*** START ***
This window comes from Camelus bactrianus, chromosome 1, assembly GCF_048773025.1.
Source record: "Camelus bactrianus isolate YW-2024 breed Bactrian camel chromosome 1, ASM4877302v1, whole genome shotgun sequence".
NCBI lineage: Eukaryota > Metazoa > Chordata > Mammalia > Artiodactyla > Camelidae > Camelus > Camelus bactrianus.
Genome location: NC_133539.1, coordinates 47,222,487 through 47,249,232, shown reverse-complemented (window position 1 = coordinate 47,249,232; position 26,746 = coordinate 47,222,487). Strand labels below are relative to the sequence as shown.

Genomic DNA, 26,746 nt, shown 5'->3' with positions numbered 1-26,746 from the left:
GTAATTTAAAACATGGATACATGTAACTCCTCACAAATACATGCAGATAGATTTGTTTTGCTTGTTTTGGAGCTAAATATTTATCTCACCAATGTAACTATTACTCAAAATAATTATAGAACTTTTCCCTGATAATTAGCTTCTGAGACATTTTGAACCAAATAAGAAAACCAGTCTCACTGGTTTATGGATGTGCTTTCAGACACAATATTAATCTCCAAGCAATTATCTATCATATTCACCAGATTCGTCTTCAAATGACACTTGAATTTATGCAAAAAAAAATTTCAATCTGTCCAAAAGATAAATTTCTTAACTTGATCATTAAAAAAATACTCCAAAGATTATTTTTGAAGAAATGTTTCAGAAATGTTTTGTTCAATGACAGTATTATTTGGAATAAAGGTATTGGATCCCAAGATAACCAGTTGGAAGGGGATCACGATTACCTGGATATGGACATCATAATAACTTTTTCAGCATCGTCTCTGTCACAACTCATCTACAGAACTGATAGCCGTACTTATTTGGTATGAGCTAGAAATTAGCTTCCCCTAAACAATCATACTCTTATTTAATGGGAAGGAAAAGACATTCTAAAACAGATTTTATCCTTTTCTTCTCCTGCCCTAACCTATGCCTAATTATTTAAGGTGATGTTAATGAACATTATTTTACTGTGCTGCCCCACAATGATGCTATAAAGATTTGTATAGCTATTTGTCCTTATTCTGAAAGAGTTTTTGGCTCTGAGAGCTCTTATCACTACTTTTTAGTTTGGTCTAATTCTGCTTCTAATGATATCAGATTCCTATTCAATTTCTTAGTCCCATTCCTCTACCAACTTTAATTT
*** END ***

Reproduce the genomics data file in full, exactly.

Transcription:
This window comes from Camelus bactrianus, chromosome 1, assembly GCF_048773025.1.
Source record: "Camelus bactrianus isolate YW-2024 breed Bactrian camel chromosome 1, ASM4877302v1, whole genome shotgun sequence".
NCBI lineage: Eukaryota > Metazoa > Chordata > Mammalia > Artiodactyla > Camelidae > Camelus > Camelus bactrianus.
Genome location: NC_133539.1, coordinates 47,222,487 through 47,249,232, shown reverse-complemented (window position 1 = coordinate 47,249,232; position 26,746 = coordinate 47,222,487). Strand labels below are relative to the sequence as shown.

Genomic DNA, 26,746 nt, shown 5'->3' with positions numbered 1-26,746 from the left:
GTAATTTAAAACATGGATACATGTAACTCCTCACAAATACATGCAGATAGATTTGTTTTGCTTGTTTTGGAGCTAAATATTTATCTCACCAATGTAACTATTACTCAAAATAATTATAGAACTTTTCCCTGATAATTAGCTTCTGAGACATTTTGAACCAAATAAGAAAACCAGTCTCACTGGTTTATGGATGTGCTTTCAGACACAATATTAATCTCCAAGCAATTATCTATCATATTCACCAGATTCGTCTTCAAATGACACTTGAATTTATGCAAAAAAAAATTTCAATCTGTCCAAAAGATAAATTTCTTAACTTGATCATTAAAAAAATACTCCAAAGATTATTTTTGAAGAAATGTTTCAGAAATGTTTTGTTCAATGACAGTATTATTTGGAATAAAGGTATTGGATCCCAAGATAACCAGTTGGAAGGGGATCACGATTACCTGGATATGGACATCATAATAACTTTTTCAGCATCGTCTCTGTCACAACTCATCTACAGAACTGATAGCCGTACTTATTTGGTATGAGCTAGAAATTAGCTTCCCCTAAACAATCATACTCTTATTTAATGGGAAGGAAAAGACATTCTAAAACAGATTTTATCCTTTTCTTCTCCTGCCCTAACCTATGCCTAATTATTTAAGGTGATGTTAATGAACATTATTTTACTGTGCTGCCCCACAATGATGCTATAAAGATTTGTATAGCTATTTGTCCTTATTCTGAAAGAGTTTTTGGCTCTGAGAGCTCTTATCACTACTTTTTAGTTTGGTCTAATTCTGCTTCTAATGATATCAGATTCCTATTCAATTTCTTAGTCCCATTCCTCTACCAACTTTAATTT